Simon defines human problem-solving thinking as a system of elementary information processes, organized hierarchically and executed serially, and consisting of procedures that exhibit large amounts of highly selective trial-and-error search based on rules of thumb or “heuristics”.  Simon relies on the concept of hierarchy as a strategy for managing complexity.  He defines a hierarchical system as one that is composed of interrelated subsystems, each of which in turn is hierarchical in structure down to a lowest level consisting of an elementary subsystem.  In human problem solving hierarchy is determined by the organization of subgoals, which is the second idea that Simon said in his autobiography is basic to his entire scientific output.  Hierarchical organization is common in computer systems.  Applications programs are written in compiler and interpreter languages such as FORTRAN and LISP, and these languages in turn contain reserved words that are names for macros, which are subsystems in the compiler library, which in turn contain lower level subsystems, and so on down to a basic level consisting of elementary systems in binary code.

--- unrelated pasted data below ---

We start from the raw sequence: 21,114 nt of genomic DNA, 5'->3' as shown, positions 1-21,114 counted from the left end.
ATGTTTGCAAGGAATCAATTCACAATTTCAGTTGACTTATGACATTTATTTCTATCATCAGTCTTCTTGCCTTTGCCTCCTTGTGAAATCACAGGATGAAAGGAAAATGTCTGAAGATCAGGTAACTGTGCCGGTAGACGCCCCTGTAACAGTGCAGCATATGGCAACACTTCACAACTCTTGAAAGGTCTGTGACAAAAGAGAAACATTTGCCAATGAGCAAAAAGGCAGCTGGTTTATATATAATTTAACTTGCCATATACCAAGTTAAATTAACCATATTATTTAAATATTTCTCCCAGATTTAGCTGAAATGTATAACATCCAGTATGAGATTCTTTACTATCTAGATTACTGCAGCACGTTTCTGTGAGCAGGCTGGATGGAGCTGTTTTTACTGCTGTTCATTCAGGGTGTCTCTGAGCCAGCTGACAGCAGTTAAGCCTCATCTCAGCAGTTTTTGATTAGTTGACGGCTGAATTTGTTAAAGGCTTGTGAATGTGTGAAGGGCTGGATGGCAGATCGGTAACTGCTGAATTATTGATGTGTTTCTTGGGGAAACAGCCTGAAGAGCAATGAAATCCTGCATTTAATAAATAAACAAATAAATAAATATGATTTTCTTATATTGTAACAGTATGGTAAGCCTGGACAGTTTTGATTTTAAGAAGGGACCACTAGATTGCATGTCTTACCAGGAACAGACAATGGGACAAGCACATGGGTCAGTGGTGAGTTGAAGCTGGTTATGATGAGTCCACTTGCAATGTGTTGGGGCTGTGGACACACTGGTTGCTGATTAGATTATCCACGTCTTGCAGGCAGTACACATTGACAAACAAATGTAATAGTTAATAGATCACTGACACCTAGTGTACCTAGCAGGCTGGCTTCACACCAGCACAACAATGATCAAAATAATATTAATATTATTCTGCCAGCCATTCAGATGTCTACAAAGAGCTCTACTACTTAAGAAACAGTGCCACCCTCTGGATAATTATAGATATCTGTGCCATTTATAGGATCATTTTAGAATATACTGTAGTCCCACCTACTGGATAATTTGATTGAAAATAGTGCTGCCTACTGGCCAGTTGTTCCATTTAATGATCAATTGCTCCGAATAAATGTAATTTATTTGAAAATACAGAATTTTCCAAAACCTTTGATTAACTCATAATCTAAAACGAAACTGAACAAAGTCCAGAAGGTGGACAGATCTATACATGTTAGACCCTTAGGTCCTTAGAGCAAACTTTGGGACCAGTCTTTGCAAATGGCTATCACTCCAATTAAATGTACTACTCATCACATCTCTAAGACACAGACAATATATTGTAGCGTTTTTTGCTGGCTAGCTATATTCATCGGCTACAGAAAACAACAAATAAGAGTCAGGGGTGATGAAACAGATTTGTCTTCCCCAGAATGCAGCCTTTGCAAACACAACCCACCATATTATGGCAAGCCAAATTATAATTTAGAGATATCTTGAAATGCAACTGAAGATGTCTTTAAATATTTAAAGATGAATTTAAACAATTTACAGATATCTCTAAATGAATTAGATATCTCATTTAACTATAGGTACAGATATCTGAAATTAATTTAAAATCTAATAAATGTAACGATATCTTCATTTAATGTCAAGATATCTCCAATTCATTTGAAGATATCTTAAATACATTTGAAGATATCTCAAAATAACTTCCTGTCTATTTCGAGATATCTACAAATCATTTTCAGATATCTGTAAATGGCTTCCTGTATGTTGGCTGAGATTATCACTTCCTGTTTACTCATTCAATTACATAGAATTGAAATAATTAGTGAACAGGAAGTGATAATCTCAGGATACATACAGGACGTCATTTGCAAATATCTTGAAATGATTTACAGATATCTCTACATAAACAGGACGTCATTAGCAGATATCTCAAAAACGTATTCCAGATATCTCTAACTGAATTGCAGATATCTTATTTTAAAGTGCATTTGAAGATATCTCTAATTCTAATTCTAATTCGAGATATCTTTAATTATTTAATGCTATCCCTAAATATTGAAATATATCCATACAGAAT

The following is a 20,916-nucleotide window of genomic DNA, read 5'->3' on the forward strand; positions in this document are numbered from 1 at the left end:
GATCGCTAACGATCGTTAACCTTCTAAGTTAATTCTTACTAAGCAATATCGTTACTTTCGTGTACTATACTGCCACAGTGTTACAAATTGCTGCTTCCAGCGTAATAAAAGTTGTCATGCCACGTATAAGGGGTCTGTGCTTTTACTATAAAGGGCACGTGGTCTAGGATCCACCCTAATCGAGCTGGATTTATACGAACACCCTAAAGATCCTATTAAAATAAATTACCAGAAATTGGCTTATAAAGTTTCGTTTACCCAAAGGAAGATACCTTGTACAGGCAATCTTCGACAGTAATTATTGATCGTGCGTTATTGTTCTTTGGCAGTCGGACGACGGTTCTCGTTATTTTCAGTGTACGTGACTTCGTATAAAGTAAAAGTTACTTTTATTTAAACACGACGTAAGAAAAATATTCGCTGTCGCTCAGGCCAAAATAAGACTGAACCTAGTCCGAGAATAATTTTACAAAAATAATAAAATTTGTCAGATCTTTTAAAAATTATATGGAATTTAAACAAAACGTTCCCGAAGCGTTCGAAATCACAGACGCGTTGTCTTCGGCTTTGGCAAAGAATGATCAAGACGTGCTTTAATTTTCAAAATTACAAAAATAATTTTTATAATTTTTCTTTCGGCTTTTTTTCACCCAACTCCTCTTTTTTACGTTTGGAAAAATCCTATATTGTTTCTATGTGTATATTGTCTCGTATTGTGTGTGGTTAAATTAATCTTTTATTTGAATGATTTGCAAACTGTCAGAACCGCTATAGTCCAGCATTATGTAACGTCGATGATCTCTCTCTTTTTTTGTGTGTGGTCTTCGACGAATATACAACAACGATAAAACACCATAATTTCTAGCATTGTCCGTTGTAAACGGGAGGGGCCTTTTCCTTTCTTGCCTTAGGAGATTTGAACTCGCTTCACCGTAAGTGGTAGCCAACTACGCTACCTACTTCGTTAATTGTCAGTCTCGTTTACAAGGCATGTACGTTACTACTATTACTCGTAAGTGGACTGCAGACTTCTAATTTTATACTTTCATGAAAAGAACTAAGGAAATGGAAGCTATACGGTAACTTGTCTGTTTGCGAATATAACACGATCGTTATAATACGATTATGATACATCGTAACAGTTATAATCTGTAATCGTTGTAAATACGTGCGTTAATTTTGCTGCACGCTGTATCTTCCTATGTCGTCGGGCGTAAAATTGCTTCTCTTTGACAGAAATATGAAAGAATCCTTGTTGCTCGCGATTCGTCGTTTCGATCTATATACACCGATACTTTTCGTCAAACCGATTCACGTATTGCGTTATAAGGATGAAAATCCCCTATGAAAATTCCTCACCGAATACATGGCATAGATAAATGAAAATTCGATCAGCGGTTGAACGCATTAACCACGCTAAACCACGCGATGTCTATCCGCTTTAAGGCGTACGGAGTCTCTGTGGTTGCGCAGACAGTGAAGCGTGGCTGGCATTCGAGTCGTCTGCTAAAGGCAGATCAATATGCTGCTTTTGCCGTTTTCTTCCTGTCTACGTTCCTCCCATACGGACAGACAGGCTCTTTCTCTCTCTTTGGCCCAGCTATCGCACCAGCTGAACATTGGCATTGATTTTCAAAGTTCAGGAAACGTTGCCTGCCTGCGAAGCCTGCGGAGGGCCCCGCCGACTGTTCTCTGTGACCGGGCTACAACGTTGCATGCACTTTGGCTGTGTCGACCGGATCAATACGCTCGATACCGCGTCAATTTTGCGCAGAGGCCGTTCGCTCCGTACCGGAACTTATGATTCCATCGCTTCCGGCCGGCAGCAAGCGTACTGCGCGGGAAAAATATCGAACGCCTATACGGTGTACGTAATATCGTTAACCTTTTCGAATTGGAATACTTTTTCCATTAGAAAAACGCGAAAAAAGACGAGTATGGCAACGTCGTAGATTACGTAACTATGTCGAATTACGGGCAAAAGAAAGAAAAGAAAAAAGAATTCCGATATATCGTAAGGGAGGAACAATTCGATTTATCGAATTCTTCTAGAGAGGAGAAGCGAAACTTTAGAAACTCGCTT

For the specifically problem-solving type of human thinking Simon has analyzed information processing into a few basic concepts.  Firstly there is the “task environment”, by which he means the problem-solving processor’s outer environment.  Secondly the task environment as viewed by the problem solver produces a “problem space”, together with the goal that orients the problem solver to his task environment.  The problem space is the inner environment consisting of the processor’s internal representation of the outer task environment, and in which the problem solving activities take place.  Simon maintains that there is no objective representation of the task environment independently of some processor’s problem space.    Furthermore there is a task or goal that defines the “point of view” about the problem-solving processor’s outer environment, and that therefore defines the problem space.  Simon calls this defining process an “input translation process.”  Thirdly in addition to task environment and problem space, Simon introduces the concept of “method”.  A “method” is a process that bears some “rational” relation to attaining a problem solution, as formulated and seen in terms of the internal representation, which is the problem space.  Here the term “rational” is understood as satisficing in the sense that a satisfactory as opposed to an optimal solution is achieved.  In the mechanical processor, the method is the computer program, and most of Simon’s theory of problem solving pertains to the method.